It's a little less than forty-eight hours
before I pack the flies and rods in my truck
and head out on the highway in the direction
of Bill and Jill Sorbie's home in Dunedin,
Florida for the 2005, Florida Fish-in. I have
a lot to do.
I've fished the west coast before, just never
Honeymoon Island. Sure, I know what flies will
work there; I know what species of fish live in
these waters. But, I've never fished these
particular waters. To the north, I have chased
tarpon in the triple-digit weights. To the south,
the snook that line the summer shores of Anna Maria
Island, but never Honeymoon's sandy shores or grassy
flats. I'm filled with anticipation.
I won't sleep much tomorrow night; I never sleep
well before any long trip. Again, anticipation
will flood my thoughts and dreams and deprive me
of rest. The inheritance of such mental conditions
I got from my dad, I suppose. He never slept before
any fishing trip.
There is also the anticipation of meeting many
folks from across the United States and also
from across the Atlantic Ocean. Folks I have
electronically spoken with for months, but
never face to face. I'm looking forward to this.
Four of the folks I've met; our gracious host
Bill, Harold Hattaway and his wife Sue, and Stev.
I'm a little anxious about this meeting, but it's
a good anxiousness from within.
The anticipation of getting to know new people,
the anticipation of fishing new waters, the
anticipation of, well, everything.
I thought about the trip last night as Linda
and I sat on the back porch, grilling steaks
for our St. Valentine's Day celebration. There
was the anticipation of leaving my bride for
several nights. Funny, I always hate to leave
her at home knowing she loves to fish almost
as much as I do. She starts a new job tomorrow,
and didn't think the new employer would appreciate
the idea of her missing the first few days of work.
Yep, she means that much to me. She's okay with it,
really, and encourages me to go on these trips.
She frets around the house helping to gather all
the things I will need.
My thoughts turn to fishing the waters around
Honeymoon. I've read some articles about the
area and it looks like a beautiful place. I
called Bill and asked him if there was enough
room for twenty five, or six, fly-lines to be
airborne at the same time. He assured me there
was. Heck, last time the five of us gathered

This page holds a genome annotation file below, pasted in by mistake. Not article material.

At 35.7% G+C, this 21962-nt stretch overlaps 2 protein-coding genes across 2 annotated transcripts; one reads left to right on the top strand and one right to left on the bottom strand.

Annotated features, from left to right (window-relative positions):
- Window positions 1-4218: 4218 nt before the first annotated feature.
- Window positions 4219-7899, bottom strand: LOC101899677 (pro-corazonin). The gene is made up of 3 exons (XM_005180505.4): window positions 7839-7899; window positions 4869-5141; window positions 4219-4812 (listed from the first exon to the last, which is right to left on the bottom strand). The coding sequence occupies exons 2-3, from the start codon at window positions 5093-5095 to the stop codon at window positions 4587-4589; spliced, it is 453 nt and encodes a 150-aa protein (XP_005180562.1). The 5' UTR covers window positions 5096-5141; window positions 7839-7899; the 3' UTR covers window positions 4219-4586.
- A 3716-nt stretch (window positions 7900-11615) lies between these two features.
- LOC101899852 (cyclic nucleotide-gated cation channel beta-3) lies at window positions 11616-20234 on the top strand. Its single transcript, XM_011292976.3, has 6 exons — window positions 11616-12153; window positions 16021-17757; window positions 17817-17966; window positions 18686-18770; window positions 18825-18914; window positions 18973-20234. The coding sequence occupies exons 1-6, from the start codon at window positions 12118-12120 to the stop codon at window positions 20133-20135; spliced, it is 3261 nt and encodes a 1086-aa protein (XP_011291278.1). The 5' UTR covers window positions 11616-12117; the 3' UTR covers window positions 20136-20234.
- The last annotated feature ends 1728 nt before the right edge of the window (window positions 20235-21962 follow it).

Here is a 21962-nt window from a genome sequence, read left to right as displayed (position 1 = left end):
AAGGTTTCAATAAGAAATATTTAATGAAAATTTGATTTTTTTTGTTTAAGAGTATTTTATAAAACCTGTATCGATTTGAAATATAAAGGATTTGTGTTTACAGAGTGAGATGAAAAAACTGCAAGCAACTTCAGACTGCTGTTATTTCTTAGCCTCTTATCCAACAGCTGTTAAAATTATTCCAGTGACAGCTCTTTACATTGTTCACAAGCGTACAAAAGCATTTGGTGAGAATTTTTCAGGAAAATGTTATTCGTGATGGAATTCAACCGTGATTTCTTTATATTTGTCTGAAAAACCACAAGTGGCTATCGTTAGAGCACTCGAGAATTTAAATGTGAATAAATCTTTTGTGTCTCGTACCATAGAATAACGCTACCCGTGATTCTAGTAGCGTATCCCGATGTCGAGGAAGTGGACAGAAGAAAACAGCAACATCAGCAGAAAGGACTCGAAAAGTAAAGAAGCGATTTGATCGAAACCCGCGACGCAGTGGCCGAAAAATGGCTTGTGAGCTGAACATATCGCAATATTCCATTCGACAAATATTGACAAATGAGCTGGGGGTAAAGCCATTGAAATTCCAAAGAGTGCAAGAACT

just south of there, we spent more time on the
shore tellin' stories than we fished. I can
imagine what it will be like with five times
that many. More anticipation.
The west coast of Florida is more my home than
the east coast. Sunsets after a day of casting
the long rod, a pina colada in hand, promises
of smoked fish and new friends gathering to do
what fly-fishers do best, tell stories. Doesn't
get much better than that. Yep, anticipation.
I wonder what the others will be like. There
will be a mix of saltwater and freshwater fishers.
Hey, I just thought of something. If one mixes
freshwater with saltwater, the fresh will become
a diluted saltwater solution. Hmmm, we may just
ruin these folks. Dad always said, "Once you get
Florida sand in your shoes, you never really
I promise next week's column will be better.
The anticipation will have diminished and I
will surely have a lot to write about. But
for now, I sit here and wait to begin the
trip to the other side of Florida. Anticipating.
To be continued. . .
See y'all next week. ~ Capt. Gary
Gary grew up in central Florida and spent much
of his youth fishing the lakes that dot the area.
After moving a little closer to the coast, his
interests changed from fresh to salt. Gary still
visits his "roots" in the "lake behind the house."
He obtained his captain's license in the early '90's
and fished the blue waters of the Atlantic for a little
over twelve years. His interests in the beautiful shallow
water flats in and around the famous Mosquito Lagoon came
around twenty-five years ago. Even though Captain Gary
doesn't professionally guide anymore, his respect of the
waters will ever be present.
Gary began fly fishing and tying mostly saltwater
patterns in the early '90's and has participated as
a demo fly tier for the Federation of Fly Fishers
on numerous occasions. He is a private fly casting
and tying instructor and stained glass artist,
creating mostly saltwater game fish in glass.